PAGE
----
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ECOWAS approves beefed-up ECOMICI contingent

The Economic Community of West African States (ECOWAS) has approved an increase from 1,200 to 3,200 in the number of West African peacekeepers deployed in Cote d'Ivoire.

At a meeting held on Monday in Abidjan, the Mediation and Security Council, which is made of ECOWAS' foreign ministers, confirmed a proposal made last week in Dakar, Senegal, by the regional body's defence chiefs to strengthen the ECOWAS Mission in Cote d'Ivoire (ECOMICI) by 2,000 men.

According to an ECOWAS statement issued following the Dakar meeting, the move was "in response to the terms of the new mandate given to the force under the Accra and Linas-Marcoussis Agreements, and UN Resolution 1464".

The two agreements - signed in the first quarter of the year between Cote d'Ivoire's political forces and rebel groups - are aimed at resolving the crisis that began in September with a military uprising that developed into a rebellion. The agreements have yielded a government of national reconciliation which includes representatives of the various signatories.

According to ECOWAS's deputy executive secretary, General Cheick Oumar Diarra, the regional body had no choice but to strengthen ECOMICI because the situation had changed. In the beginning, the role of the West African force was to monitor the ceasefire. However, UN Resolution 1464 beefed up its mandate to include ensuring that the ceasefire is respected, protecting civilians and humanitarian agencies and, the media quoted Prime Minister Seydou Diarra as saying after the Abidjan meeting, disarming the belligerents.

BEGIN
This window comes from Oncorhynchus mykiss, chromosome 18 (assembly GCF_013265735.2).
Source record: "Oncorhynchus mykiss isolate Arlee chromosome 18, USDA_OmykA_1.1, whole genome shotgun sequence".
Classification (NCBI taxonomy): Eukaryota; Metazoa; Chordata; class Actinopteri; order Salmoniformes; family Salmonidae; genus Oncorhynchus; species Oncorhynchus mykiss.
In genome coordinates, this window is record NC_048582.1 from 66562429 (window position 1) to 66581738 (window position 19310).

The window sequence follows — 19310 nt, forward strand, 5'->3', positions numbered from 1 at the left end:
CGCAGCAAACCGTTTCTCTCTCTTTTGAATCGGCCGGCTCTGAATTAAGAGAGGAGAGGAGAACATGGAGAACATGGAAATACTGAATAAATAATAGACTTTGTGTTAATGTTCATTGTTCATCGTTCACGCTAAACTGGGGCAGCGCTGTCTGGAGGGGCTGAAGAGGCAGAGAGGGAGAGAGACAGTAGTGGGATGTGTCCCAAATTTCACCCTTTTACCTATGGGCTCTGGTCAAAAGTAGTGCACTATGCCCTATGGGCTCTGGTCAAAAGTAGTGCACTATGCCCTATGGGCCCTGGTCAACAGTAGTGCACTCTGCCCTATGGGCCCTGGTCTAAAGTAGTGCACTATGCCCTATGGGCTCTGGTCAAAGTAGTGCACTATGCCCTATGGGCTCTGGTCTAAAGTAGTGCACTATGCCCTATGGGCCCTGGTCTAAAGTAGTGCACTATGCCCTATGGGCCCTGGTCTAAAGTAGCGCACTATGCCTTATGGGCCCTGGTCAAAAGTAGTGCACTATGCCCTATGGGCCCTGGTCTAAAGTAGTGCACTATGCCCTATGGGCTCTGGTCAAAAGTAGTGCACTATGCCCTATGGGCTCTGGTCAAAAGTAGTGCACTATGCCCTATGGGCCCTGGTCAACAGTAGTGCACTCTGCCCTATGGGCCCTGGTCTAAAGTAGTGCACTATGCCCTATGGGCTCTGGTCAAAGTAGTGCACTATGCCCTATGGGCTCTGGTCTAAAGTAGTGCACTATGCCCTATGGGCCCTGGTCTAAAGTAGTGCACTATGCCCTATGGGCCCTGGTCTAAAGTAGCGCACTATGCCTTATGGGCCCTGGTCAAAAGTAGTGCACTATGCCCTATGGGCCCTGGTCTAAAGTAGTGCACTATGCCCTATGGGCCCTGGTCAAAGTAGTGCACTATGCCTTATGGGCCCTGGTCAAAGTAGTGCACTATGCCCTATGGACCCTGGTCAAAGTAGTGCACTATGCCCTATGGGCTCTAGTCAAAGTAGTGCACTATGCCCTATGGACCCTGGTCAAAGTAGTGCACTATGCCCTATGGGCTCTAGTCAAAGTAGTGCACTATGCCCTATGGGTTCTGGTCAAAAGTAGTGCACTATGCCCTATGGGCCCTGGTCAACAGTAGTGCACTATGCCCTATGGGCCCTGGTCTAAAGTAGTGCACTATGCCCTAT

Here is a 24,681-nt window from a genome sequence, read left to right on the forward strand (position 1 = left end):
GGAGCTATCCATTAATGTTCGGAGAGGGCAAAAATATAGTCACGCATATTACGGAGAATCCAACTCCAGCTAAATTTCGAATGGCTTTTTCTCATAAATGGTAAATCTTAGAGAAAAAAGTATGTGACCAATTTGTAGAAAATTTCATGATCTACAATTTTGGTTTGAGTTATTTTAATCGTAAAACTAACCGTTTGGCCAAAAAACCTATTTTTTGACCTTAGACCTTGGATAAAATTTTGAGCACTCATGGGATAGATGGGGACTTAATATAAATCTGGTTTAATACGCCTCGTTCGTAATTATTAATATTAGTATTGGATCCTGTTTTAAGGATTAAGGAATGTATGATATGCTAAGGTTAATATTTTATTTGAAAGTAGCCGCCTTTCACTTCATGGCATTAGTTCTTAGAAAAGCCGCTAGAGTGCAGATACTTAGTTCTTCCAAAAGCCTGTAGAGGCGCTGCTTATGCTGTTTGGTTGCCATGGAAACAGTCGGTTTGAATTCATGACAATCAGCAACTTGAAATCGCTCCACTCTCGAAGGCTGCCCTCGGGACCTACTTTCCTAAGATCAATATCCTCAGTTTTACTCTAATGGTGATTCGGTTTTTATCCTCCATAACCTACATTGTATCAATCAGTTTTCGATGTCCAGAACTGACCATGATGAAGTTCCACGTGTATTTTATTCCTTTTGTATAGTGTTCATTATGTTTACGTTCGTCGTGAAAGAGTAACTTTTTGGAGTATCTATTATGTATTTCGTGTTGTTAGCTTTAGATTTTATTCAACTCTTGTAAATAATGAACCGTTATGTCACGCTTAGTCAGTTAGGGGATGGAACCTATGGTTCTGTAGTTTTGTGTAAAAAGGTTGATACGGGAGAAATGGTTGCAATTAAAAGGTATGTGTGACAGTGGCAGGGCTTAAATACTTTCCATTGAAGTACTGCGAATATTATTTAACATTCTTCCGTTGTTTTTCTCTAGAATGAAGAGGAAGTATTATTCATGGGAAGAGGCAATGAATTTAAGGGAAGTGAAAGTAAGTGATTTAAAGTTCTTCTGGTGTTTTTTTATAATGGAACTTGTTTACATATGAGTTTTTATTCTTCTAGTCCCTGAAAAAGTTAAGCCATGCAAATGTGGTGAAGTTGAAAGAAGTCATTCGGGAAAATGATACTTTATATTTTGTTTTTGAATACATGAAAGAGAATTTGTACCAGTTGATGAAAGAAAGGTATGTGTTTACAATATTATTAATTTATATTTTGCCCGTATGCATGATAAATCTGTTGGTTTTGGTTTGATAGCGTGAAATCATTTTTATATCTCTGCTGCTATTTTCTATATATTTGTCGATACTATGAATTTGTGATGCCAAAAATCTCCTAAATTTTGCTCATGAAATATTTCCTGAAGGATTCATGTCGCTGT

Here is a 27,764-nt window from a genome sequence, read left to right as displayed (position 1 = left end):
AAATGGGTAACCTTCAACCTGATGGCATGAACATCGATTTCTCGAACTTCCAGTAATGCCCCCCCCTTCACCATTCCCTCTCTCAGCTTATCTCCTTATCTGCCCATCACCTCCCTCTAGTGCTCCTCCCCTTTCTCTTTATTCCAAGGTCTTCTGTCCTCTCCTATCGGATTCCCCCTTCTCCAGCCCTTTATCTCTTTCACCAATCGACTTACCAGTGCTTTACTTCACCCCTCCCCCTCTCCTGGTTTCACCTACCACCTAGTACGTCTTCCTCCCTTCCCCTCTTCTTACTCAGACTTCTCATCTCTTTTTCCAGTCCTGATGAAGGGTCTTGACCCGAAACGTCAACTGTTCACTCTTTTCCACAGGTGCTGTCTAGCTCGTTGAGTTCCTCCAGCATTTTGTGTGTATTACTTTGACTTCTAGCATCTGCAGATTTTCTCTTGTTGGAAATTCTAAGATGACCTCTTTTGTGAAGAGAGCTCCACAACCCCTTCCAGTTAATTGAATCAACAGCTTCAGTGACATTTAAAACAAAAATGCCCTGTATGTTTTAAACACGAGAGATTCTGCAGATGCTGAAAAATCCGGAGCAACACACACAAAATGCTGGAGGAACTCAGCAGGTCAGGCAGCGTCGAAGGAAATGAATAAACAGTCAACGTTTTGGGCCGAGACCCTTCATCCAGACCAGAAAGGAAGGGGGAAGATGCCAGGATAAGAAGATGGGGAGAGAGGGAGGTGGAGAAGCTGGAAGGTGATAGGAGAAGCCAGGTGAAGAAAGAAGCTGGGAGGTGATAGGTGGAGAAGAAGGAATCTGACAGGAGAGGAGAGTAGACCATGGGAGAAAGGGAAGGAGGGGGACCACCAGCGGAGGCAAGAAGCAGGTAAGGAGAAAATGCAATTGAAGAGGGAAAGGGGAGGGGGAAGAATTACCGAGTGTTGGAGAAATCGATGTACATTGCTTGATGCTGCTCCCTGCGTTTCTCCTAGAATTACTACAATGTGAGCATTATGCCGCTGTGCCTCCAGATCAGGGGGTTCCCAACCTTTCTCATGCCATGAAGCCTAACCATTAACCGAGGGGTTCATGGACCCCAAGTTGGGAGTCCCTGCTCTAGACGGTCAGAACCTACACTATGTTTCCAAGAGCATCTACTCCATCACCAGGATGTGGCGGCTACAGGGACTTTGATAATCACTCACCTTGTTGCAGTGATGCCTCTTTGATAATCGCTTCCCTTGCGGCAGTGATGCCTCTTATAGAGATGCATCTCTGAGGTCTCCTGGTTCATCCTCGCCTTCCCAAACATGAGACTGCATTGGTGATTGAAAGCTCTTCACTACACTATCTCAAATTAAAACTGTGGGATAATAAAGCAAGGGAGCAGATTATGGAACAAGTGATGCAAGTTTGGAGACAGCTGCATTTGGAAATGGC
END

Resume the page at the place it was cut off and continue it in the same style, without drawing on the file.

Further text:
ECOWAS said that while it deemed the strengthening of its mandate an important decision for peace, it faced a shortage of funds which, if not addressed, would hamper the operations of the military unit. The Council appealed to international donors, including the United Nations, the European Union, the United States, Canada and Japan, to help finance ECOMICI.

The West African peacekeepers has been progressively taking over from French troops along the ceasefire line between loyalist and rebel forces in central and eastern Cote d'Ivoire. The French force, now numbering about 3,000, had played a leading role in guaranteeing an October 2002 ceasefire pending the full deployment of ECOMICI.

This article was produced by IRIN News while it was part of the United Nations Office for the Coordination of Humanitarian Affairs. Please send queries on copyright or liability to the UN. For more information: https://shop.un.org/rights-permissions

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